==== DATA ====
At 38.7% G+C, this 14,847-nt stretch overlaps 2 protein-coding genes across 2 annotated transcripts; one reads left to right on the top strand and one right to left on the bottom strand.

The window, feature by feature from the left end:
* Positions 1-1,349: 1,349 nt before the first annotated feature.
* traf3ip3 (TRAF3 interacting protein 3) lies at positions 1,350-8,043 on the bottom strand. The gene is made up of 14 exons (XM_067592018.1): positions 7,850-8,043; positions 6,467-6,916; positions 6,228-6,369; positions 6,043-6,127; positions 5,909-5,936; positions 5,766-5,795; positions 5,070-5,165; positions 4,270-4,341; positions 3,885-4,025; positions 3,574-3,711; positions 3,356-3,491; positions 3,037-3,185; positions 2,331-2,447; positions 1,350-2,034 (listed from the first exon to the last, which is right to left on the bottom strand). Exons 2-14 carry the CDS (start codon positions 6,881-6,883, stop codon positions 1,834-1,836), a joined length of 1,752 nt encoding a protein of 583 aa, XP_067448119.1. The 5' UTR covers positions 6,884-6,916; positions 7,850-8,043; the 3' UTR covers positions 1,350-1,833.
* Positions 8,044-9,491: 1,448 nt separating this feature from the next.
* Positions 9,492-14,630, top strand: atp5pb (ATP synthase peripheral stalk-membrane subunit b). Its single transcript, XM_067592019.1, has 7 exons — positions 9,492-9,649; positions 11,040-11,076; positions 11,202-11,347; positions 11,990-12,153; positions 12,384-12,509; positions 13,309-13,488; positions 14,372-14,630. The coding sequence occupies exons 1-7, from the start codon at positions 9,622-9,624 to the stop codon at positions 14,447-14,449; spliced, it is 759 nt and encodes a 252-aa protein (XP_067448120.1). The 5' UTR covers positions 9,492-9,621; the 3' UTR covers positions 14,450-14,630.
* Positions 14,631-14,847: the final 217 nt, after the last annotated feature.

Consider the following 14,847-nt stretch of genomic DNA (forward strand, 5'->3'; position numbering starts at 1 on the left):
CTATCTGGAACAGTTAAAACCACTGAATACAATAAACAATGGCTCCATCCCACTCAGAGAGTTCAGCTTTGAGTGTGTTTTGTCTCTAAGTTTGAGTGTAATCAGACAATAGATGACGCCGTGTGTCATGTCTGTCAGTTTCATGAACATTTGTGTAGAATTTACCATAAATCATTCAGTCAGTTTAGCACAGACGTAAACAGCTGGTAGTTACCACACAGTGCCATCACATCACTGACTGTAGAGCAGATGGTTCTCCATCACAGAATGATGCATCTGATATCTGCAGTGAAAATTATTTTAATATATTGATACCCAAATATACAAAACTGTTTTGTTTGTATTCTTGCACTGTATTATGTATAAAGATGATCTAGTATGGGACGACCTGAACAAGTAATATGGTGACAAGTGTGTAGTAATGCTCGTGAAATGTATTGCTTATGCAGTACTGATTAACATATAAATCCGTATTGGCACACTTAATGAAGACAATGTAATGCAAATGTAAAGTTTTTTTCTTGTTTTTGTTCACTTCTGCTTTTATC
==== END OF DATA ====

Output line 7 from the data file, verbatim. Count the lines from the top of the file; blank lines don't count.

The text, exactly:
* Positions 14,631-14,847: the final 217 nt, after the last annotated feature.